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NICHOLLS - HIST 150 - Study Guide - Midterm

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NICHOLLS - HIST 150 - Study Guide - Midterm

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background image Lecture 13 Plato ­ Philosopher/Student of Socrates ○ Wrote a lot of works ○ All of his writing are searching for one thing, the ideal version. ■ What is the best form of the thing being questioned? The Republic ­ Plato’s most famous piece ■ Asks the question, “What is the most ideal form of government?” ■ Hellas has all kinds of different forms of government due to the city­state  system ■ Plato argues that democracy is a terrible form of government ■ You may think that a monarchy is better, but in the end it is also a bad  form of government. ■ Plato believed that the “philosopher king” was the ideal form of  government. ● Best of both worlds (democracy and monarchy) ● Monarchy in which the king is also a philosopher ● Has the power of a monarchy and the compassion of democracy ● Not real, but his ideal version ● We won’t ever see a philosopher king, but we can work towards  achieving it to make the world a better place The Symposium ­ Another one of Plato’s works ■ Addresses the question, “What is the ideal love?” ■ He believes homosexual love is the best ■ His reasoning: ● Heterosexuals always have the desire for sex, and as long as there  is that desire, people are no better than animals (carnal 
● Love will always be polluted by the sexual desire ● Believes there is no sexual desire in homosexual love, so this  makes it ideal/pure ■ Platonic relationship ­ Relationship without desire ● Plato is where we get this term from ● Side Note: We can’t judge people of the past with current values ● Fall of Hellenic society ○ The Hellas dies out violently because of the constant war between each of the  city­states ○ Ionian Revolt → Persian War → Peloponnesian War → Civil War
○ By 339 B.C. the land had been in constant war for a century and a half
■ Entire generations of young men die in the constant wars ■ Without young men there is no reproduction, so by 339 B.C. the Hellas  had bled themselves dry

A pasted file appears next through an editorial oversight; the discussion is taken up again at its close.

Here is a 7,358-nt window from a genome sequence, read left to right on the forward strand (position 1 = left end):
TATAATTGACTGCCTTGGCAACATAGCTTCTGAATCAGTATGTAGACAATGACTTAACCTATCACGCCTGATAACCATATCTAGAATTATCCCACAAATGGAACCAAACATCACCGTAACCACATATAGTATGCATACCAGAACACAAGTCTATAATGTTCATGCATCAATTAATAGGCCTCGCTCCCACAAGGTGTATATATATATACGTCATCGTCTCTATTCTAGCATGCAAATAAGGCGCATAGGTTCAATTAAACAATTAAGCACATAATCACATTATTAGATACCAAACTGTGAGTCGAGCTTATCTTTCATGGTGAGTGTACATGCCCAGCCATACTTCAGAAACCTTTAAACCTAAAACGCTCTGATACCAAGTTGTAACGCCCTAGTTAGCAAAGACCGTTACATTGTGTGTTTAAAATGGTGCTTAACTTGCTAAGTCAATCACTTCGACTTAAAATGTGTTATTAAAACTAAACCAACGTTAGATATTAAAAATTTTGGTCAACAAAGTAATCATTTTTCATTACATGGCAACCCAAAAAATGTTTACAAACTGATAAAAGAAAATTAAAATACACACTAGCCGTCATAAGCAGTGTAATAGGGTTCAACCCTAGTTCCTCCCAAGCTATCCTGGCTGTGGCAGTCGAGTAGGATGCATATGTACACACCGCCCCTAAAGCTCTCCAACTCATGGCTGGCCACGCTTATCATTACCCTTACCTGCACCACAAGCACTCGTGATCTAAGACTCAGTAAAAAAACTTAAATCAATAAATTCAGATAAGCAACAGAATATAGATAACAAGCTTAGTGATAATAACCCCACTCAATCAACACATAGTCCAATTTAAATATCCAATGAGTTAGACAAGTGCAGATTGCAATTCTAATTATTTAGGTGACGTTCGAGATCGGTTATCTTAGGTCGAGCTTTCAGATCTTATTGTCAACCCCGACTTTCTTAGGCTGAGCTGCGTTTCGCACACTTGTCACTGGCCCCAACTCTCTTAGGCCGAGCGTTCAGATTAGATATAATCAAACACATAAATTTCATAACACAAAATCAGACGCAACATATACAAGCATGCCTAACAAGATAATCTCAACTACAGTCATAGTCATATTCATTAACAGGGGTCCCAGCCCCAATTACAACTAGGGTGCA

background image ■ This lack of young men and the inability to maintain the population made  them easy pickings for invaders  Philip II (the Great) of Macedon ■ From the barbarian lands north of the Hellas ■ Invades Hellas and conquers the city­states one­by­one, bringing an end to the Hellenic Age ■ This was not his goal though, but just the beginning ■ His dream was to obtain global conquest ■ He didn’t have the chance though because he was assassinated ■ The throne then passed to his son, Alexander Alexander the Great ■ Son of Philip the Great ■ Since his father was a warrior king, he spent his entire childhood in  military camps ● All of his friends, education, and other things were military related ■ He carries out his dad’s dream of global conquest ■ Constantly won battles that he should have lost because of his military  upbringing ■ Conquered nearly all of the known world until he came upon India ● It took about 10 years to make it to the borders of India ● The soldiers were homesick  ● Alexander wanted to conquer India, but we still wouldn’t be happy with just that ● The soldiers rebelled against Alexander  ● He was forced to understand that the campaign was done ■ He was mad though, and on the journey home he led his men through the  Persian desert where they died by the thousands ■ When they made it back to the Hellas he died at the age of 32 ■ By 32 Alexander had conquered pretty much the entire known world ■ Through his conquests we have 3 continents together at the same time and  place ■ Different cultures were coming together and trading ideas ■ Society will at this time evolve into what is known as the Hellenistic Age Hellenistic Age ­ “istic” means ish/like, so it means Greek like. No longer pure Hellenic, 
but a hybrid
■ Alexandrian cities ­ Military necessity ● Alexander couldn’t leave conquered territories alone, so he  established cities in these places ● He creates no less than 24 new cities ● All of them have the same name, Alexandria ● Alexandra, Egypt is the only important one left ● He leaves Greco­Macedonian leaders in these cities
background image ● Through these cities Greco­Macedonians come into contact with  Asia and Africa ● The different people learn from each other, embracing the ideas  they liked and ignoring the ones they didn’t like Silk Road ○ Made of dozens of routes ○ More correctly it should be the “Silk Network” ○ All about commerce and profit However, there were many difficulties with traveling the Silk Road

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School: Nicholls State University
Department: Art History
Course: Word History
Professor: Scott Phipps
Term: Fall 2018
Tags: Histroy 150
Name: History 150, week 4 notes
Description: These notes cover whats going to be on the next exam starting tomorrow.
Uploaded: 11/08/2018
8 Pages 103 Views 82 Unlocks
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